This post covers a lot, including the different ways to visit and get around Iceland, some of the regions you might want to consider visiting for different length itineraries in Iceland, packing advice, practical considerations like electricity, money and tipping, tips on when to visit and where to stay, how much to budget for your trip to Iceland, as well as the steps you need to follow to plan the perfect Iceland trip.
This is based on our experiences visiting Iceland, both on a self-drive tour itinerary with Iceland Travel (which included car-hire, accommodation, and a suggested itinerary), as well as our own personal exploration in the country.
We’ll also be sharing a brief overview of our experiences with Iceland Travel, to help you decide if a self-drive type of trip we did is right for you, and how we picked that trip.
Steps For Planning a Trip to Iceland
Step 1. Decide When To Visit Iceland
The time of year you visit Iceland will make a big difference to what you see and how you experience the country, as well as how busy the attractions are. As an overview:
Visiting Iceland in Winter
Running roughly from mid-October right through to the end of April, winter is the least busy time in Iceland. The closer to December you visit, the darker the days will be – in mid-December you’ll get less than six hours of daylight! In March however this is up to 12 hours of daylight or more.
That darkness is great for seeing the Northern Lights, so if that’s a key cbonsideration for your trip, winter is the time you should visit. Winter means snowy landscapes and icy driving conditions (see our guide to driving in Iceland in winter), and some parts of the country, particularly the high ground, become inaccessible for all but the most extreme off-road vehicles.
I’d definitely not be put off visiting Iceland in winter. Temperature rarely fall far below freezing, there are far fewer visitors, and the wintery landscapes are stunning to behold. Plus, that chance of seeing the northern lights is tempting!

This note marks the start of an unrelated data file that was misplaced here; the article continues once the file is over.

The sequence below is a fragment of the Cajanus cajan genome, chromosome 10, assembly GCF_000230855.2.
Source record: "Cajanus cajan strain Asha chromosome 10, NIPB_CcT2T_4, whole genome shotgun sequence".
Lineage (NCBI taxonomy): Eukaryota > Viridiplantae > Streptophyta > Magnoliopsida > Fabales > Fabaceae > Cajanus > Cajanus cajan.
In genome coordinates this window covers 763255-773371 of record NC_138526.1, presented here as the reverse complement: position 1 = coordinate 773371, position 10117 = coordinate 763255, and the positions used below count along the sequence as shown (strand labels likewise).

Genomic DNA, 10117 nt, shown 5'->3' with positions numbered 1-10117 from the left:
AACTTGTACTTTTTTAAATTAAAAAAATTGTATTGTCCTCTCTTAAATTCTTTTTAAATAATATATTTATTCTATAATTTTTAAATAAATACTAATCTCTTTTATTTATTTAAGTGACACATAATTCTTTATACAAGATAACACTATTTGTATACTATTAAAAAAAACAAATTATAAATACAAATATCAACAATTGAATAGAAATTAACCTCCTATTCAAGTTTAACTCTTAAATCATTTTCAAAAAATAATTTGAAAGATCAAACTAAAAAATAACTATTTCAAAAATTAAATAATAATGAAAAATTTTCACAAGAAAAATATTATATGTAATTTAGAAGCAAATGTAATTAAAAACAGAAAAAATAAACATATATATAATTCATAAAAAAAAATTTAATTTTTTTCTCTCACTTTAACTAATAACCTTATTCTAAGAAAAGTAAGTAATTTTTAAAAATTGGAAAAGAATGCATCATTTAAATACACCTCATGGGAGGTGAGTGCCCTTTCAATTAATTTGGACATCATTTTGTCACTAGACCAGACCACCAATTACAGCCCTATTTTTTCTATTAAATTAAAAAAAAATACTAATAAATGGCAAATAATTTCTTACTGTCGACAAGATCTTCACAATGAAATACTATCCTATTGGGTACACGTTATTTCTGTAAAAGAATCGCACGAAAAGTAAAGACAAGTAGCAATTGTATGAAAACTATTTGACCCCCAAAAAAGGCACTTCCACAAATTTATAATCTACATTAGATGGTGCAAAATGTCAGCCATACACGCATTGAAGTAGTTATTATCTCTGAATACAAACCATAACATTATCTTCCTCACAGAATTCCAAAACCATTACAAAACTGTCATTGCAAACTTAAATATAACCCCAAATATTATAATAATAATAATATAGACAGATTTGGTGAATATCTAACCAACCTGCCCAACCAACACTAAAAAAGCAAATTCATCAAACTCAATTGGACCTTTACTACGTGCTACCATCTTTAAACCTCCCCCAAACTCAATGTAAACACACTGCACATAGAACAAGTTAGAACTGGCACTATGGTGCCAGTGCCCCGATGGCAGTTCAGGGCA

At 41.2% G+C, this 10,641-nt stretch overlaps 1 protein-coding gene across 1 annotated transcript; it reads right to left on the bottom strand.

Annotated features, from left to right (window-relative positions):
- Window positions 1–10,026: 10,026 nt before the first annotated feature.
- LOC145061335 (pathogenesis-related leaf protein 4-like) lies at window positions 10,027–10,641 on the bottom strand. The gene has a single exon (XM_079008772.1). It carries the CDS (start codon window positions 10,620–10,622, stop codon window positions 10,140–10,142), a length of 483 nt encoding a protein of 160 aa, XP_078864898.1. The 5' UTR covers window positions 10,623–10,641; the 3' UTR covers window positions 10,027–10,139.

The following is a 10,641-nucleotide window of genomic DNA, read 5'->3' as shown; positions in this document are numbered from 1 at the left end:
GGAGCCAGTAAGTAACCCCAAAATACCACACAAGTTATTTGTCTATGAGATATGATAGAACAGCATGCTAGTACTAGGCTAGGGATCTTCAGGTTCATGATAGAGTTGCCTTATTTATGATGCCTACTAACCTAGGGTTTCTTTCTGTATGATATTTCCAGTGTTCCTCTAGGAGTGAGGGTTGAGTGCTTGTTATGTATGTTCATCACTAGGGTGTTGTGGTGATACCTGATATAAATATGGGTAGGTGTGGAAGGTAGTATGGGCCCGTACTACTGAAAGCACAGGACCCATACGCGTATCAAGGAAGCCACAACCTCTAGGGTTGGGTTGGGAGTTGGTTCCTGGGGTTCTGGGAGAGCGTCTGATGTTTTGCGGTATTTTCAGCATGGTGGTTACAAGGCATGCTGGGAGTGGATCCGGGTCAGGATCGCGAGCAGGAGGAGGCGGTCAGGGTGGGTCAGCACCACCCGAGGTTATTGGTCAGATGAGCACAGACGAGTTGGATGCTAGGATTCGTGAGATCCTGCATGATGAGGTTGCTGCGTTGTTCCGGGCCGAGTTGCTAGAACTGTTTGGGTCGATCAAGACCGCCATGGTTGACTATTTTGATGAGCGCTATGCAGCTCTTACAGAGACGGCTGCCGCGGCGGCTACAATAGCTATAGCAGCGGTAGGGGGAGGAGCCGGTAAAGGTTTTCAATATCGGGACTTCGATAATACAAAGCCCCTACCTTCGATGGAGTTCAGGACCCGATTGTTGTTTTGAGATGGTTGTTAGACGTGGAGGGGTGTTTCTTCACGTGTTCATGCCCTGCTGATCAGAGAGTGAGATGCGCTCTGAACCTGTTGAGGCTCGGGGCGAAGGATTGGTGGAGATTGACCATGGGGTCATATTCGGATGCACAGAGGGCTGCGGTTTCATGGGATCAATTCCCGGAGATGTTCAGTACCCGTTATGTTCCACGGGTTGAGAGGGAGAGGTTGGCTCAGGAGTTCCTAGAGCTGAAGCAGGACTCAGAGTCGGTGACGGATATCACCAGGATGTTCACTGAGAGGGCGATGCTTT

If you do plan on visiting Iceland in winter, check out our detailed guide to winter activities in Iceland to give you lots of ideas for what you can get up to, plus our guide to what to pack for Iceland in winter, so you’re prepared!
Visiting Iceland in Fall & Spring
April, late September and early October are about as close to fall and spring as you are able to come in Iceland. These are essentially the shoulder months, with longer days than in winter, less chance of snow and more roads and attractions likely to be fully open and accessible.
Whilst it’s not likely to be too hot, the winter chill won’t be around, and you have a better chance of greener landscapes. It also won’t be as busy as summer time, although the longer days will limit your chance at seeing the northern lights.
Visiting Iceland in Summer
Summer is the most popular time to visit Iceland, so prices are likely to be higher and attractions more crowded with visitors. Roads will be open around the country, making attractions more accessible, and a number of tours that weren’t possible in the other months will be operational.
The long days means that you aren’t going to see the aurora borealis. The country will be beautifully green and lush though, with colourful wildflowers lighting up the landscape if you visit when they’re in bloom. Also a great time to see wildlife.
Step 2. Decide How Long You Want to Visit Iceland For
There’s a lot to see and do in Iceland, and you could easily fill up two or three weeks here. There are also many attractions within easy reach of Reykjavik, so even if you just did a two or three day stopover, you’d still be amazed by how much natural beauty you could fit in. See our guide to some of the best day trips from Reykjavik for ideas.